So it’s about being creative. And we need help when we do that, right. So when we’re new into the world, because we’re gonna waste a lot of time and a lot of money creating foods that we go, Oh, this is disgusting. I’m not eating this. Or we can have somebody help us do the fast track and say, here’s a really great recipe, you’ll like this, you’ll get used to it, it won’t be so bad. But you won’t spend you know, $25 on making something and then throw it all in the garbage. Because you’re like, I can’t dunk. You know, nobody else house does. And that’s been me. Yeah, as people with food sensitivities, they’ve done that work. And it’s hard. And it’s it’s tedious and torturous. So you can help them cut to the chase. Oh, that is wonderful. What other things in your journey of health and wellness coaching? Do you want to take that stroke person through?

Marcia Moran 23:06
So I think a lot of times when you’ve had a stroke, you’re you’ve had first has a stroke, and you’re lying there and you’re thinking, What am I gonna do? At least I’ve been there, I know what it’s like. So you can talk me about how you feel. And I can listen to you. And if you want, I can share what I went through myself. And we can connect there. I think a lot of people who haven’t had strokes don’t know that. It’s really hard.

Debra Muth 23:40
You’re lonely, it’s lonely, when nobody understands what you’ve been through.

Marcia Moran 23:44
It is. And I think for caregivers, they also have a different perspective on stroke. And I can listen to them as well. It’s funny that you say that because my husband was my caregiver. And we will have disagreements over stuff sometimes. And it’s okay, because he’s absolutely right with his opinion. It is. I totally, that is how he thought. But I thought from a different perspective.

Debra Muth 24:18
Yeah. And I think it’s okay, like you said, for both of us we see from different perspectives. Yeah. You’re the you’re the patient, so to speak, and you’re going through it one way the caregivers going through it another way. And to have somebody that can talk to either person from that angle, I think is so necessary. We need that support group. We need that connection, so that each party can be heard and understood. And then you can give them tips and tools and tricks on how to navigate different things when there’s a struggle or there’s a conflict or there’s just something you’re trying to get over a hurdle. Right?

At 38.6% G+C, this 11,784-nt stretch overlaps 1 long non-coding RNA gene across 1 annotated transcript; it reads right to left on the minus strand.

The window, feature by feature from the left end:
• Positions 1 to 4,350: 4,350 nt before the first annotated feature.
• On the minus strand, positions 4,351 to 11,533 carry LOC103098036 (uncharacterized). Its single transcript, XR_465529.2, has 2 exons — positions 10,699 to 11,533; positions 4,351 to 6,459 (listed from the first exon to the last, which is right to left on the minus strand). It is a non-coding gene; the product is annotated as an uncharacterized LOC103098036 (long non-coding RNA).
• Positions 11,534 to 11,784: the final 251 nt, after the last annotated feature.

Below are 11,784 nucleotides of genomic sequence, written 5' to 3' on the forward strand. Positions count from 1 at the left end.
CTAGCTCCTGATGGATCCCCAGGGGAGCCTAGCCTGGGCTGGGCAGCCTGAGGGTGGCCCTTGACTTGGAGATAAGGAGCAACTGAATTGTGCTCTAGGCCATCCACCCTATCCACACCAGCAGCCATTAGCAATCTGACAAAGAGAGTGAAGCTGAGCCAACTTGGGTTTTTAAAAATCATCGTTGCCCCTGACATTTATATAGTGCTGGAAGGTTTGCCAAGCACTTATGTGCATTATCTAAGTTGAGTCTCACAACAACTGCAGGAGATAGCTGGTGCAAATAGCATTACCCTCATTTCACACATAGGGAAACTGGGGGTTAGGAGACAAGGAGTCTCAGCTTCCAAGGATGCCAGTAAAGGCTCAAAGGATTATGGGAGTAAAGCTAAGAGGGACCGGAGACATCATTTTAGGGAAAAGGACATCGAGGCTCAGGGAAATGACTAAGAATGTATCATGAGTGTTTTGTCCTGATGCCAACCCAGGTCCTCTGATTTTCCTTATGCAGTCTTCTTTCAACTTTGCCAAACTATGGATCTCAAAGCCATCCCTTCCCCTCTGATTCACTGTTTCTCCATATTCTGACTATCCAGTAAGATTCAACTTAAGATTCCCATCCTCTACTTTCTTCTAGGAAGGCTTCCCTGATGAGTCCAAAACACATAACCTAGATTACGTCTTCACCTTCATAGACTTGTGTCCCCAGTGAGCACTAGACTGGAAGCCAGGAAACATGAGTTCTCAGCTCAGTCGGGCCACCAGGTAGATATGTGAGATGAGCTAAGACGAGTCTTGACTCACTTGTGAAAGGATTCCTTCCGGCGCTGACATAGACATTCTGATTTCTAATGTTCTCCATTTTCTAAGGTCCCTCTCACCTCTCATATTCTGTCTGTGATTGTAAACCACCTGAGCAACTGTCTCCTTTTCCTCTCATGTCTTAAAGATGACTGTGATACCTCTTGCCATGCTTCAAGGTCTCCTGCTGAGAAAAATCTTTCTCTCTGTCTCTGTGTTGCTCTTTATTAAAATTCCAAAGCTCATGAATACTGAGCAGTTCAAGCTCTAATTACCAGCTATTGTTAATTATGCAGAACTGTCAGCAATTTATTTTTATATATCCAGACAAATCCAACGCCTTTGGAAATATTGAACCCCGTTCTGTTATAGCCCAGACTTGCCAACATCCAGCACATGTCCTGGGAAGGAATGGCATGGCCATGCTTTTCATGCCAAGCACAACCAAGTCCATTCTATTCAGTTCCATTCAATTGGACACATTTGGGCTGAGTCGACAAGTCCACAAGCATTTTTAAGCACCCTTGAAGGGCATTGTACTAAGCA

Marcia Moran 24:59

Debra Muth 25:01
So you have a wonderful book that you’ve created. Tell us a little bit about that.

Marcia Moran 25:08
So it is straightforward how to become your own healthcare advocate one step at a time. And I created it for stroke survivors, caregivers and advocates are people who want to become advocates. And it has, as you said, tips and tricks in there at the end of each chapter. The thing that I think is most important for stroke survivors is I think that or I say, don’t give up ever.

Marcia Moran 25:39
Yeah, I think again, because it’s so powerful. I think people really need to hear that. Okay. stroke survivors. Don’t give up, ever.

Debra Muth 25:51
Powerfully, powerfully, I love it good for you.

Marcia Moran 25:54
And for the caregivers? Do you need to take care of yourself? You need to eat right, you need to sleep well, you need to exercise. If you aren’t in good health, you will not be able to care for the stroke survivor. Yeah, it’s so true.

Debra Muth 26:14
I think sometimes as a caregiver, we give so much to the other person. We don’t see that we’re getting burnt out. And we don’t see that we’re not taking care of us. We’re not eating right, exercising, we’re not sleeping, we’re worried about them all the time, which puts us on edge and burns us out. And then we can’t fully be there for the person we’re caring for.

Marcia Moran 26:33

Debra Muth 26:34
Extremely difficult.

Marcia Moran 26:35
And you also have to take some time for yourself. Yes. It’s not all about the stroke survivor. I mean, okay, as a stroke survivor might say, Oh, no, no, no, that’s wrong. Seriously, it’s important to take care of yourself. And that means you take time for yourself.

Debra Muth 26:55
First of all, where can they find your book stroke forward.

Marcia Moran 26:58
They can find it on amazon.com.

Debra Muth 27:01